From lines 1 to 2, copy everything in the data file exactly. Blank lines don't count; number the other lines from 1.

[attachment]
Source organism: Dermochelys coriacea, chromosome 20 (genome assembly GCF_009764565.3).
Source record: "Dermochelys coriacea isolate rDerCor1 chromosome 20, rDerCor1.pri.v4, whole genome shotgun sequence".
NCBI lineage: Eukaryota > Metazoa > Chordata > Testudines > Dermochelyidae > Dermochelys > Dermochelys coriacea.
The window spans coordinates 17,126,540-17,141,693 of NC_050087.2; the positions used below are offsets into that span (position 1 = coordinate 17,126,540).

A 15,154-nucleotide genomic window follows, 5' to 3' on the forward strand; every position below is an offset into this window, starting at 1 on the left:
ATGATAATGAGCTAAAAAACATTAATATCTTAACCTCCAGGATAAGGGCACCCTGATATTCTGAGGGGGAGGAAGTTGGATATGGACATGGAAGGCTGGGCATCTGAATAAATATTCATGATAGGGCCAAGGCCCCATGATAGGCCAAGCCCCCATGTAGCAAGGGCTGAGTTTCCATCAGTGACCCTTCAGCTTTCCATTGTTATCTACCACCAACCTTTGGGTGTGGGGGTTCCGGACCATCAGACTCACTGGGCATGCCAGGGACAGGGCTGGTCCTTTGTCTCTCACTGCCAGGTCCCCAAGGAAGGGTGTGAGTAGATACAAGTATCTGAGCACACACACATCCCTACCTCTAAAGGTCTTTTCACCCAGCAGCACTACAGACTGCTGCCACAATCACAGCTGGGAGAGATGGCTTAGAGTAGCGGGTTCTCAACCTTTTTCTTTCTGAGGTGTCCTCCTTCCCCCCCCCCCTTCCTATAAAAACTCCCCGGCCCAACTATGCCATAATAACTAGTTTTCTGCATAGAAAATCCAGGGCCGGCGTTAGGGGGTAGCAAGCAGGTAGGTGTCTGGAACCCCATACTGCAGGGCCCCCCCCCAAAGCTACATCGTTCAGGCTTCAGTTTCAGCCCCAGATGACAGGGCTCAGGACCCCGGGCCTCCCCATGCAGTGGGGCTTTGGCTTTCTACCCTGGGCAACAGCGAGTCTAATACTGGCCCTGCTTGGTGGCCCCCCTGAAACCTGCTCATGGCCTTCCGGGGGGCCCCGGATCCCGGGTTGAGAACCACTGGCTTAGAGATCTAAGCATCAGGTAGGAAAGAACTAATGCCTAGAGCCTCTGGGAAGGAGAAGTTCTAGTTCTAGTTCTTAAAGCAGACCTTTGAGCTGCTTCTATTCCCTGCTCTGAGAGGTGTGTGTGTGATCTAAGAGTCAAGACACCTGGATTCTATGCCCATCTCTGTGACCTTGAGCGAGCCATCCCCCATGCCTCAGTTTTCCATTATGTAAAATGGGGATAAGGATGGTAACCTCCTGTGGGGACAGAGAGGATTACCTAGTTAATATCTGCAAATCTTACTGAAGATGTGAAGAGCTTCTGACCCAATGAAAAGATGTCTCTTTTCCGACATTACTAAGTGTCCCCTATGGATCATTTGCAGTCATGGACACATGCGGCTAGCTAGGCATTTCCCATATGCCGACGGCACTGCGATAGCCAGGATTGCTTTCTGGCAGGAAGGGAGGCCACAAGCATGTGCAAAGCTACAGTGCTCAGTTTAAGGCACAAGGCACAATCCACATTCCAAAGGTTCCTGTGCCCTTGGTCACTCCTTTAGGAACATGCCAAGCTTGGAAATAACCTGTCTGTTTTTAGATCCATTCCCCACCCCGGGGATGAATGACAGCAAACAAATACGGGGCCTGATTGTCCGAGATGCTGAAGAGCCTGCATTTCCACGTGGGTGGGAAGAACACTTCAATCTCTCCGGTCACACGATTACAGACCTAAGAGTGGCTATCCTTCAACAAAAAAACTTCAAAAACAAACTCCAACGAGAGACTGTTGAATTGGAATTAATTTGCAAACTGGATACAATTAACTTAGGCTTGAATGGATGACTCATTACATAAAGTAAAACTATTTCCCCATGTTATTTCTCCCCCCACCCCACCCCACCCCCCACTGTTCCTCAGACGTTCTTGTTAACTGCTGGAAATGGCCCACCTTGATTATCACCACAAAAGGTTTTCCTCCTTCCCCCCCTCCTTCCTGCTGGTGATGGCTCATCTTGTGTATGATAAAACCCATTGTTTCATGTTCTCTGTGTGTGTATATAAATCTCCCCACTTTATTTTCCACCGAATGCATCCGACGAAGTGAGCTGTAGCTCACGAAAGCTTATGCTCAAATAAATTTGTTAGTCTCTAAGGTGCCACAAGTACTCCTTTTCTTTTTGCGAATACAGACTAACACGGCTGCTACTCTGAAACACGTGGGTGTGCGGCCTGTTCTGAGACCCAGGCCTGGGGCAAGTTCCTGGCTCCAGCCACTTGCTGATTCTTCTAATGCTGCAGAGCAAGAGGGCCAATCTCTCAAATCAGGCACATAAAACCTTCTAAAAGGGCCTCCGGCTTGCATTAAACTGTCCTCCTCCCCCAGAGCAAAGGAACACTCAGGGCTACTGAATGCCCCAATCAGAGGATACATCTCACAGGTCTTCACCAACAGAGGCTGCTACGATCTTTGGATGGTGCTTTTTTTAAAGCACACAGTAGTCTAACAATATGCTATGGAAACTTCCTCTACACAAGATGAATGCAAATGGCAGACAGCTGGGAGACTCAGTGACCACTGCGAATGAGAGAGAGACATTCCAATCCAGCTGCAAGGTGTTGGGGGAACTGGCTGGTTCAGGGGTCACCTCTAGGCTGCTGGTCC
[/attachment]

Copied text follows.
Source organism: Dermochelys coriacea, chromosome 20 (genome assembly GCF_009764565.3).
Source record: "Dermochelys coriacea isolate rDerCor1 chromosome 20, rDerCor1.pri.v4, whole genome shotgun sequence".